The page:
The home-run booms of yesteryear brought about straightforward excitement, at least in the moment; the year-long McGwire-Sosa duel is widely credited with jolting baseball out of a poststrike malaise. This one, though, has been met with fatigue and skepticism. “It’s a fucking joke,” the Houston Astros pitcher and Cy Young candidate Justin Verlander said of the hitter-friendly baseball during the All-Star break. “Major League Baseball’s turning this game into a joke.” In April, the Orioles pitcher Alex Cobb told The Washington Post, “I’ve been working on my craft with a certain type of ball my entire big-league career, and then all of a sudden it’s changed. It’s hard to talk about it because as pitchers, it just sounds like sour grapes.” Even beneficiaries of the increase look askance at it. After the Dodgers broke the National League record for home runs in early September, the manager Dave Roberts puzzled over the accomplishment: “More times than not, I don’t think the ball has a chance to go out and it ends up being a homer.”
Fans’ tastes are varied, and some surely enjoy baseball’s newfound video-game aspect. Many, though, have expressed distaste for a version of the sport that has seen much of its variety—triples, double plays, infield singles, timely throws from short—cede the stage to repetitive displays of homer and strikeout. Commissioner Rob Manfred, whose professional focus has been shaping the game to fit the contemporary fan’s taste, recognizes the sentiment. “There is no desire on the part of ownership to increase the number of home runs in the game,” Manfred said after Verlander made his comments during the All-Star break. “To the contrary, they’re concerned about how many we have.”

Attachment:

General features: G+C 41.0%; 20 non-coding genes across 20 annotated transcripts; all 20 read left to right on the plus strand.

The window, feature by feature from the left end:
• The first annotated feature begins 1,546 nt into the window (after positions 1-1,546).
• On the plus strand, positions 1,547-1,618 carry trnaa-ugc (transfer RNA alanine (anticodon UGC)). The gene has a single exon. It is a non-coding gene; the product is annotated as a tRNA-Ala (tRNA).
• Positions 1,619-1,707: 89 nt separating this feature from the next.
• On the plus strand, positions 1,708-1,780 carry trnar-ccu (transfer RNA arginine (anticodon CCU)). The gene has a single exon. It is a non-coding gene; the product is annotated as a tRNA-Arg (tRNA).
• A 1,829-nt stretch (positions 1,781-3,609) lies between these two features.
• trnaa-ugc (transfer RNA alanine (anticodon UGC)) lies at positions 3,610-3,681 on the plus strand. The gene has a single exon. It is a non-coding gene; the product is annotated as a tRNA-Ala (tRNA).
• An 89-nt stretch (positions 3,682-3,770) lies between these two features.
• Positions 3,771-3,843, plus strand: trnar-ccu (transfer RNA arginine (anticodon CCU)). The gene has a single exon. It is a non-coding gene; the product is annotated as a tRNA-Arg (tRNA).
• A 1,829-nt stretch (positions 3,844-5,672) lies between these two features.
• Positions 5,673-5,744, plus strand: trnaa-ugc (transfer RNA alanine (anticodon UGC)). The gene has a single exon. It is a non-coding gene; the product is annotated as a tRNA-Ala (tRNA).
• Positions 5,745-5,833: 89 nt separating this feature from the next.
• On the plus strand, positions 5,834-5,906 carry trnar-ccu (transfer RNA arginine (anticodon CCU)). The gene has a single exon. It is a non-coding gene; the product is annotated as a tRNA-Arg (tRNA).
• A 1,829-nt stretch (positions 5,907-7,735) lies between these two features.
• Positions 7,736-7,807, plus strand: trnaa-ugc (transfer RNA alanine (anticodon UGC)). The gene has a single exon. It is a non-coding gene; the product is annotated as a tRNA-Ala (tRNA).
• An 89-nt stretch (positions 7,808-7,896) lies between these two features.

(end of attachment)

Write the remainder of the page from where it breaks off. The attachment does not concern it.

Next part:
As playoff matchups solidified last week, Manfred spoke with Forbes about the peak home-run era. “I do think that we need to see if we can make some changes that gives us a more predictable, consistent performance from the baseball,” he said. MLB-appointed scientists have started looking into the ball; Manfred says their findings will be announced shortly after the World Series.
It is possible that a tamped-down ball, if it arrives next season, will prove a corrective, restoring some measure of the game’s long-standing proportions. It is also possible that the trend will last, that it owes more to hitters’ adjustments than to flukes in equipment. In the meantime, players and fans prepare for an even more concentrated version of the phenomenon: the Postseason of the Home Run. This year’s champion will likely be decided the way so many of this season’s games were—by which team can pile up its own homers and find ways to mitigate the opponent’s. It’s a new sport, spectacular and simple. “My goal is to try to miss as many bats as I can,” Verlander said after a mid-July win, his first outing in more than a month without giving up at least one home run. “That’s what the game’s turned into.”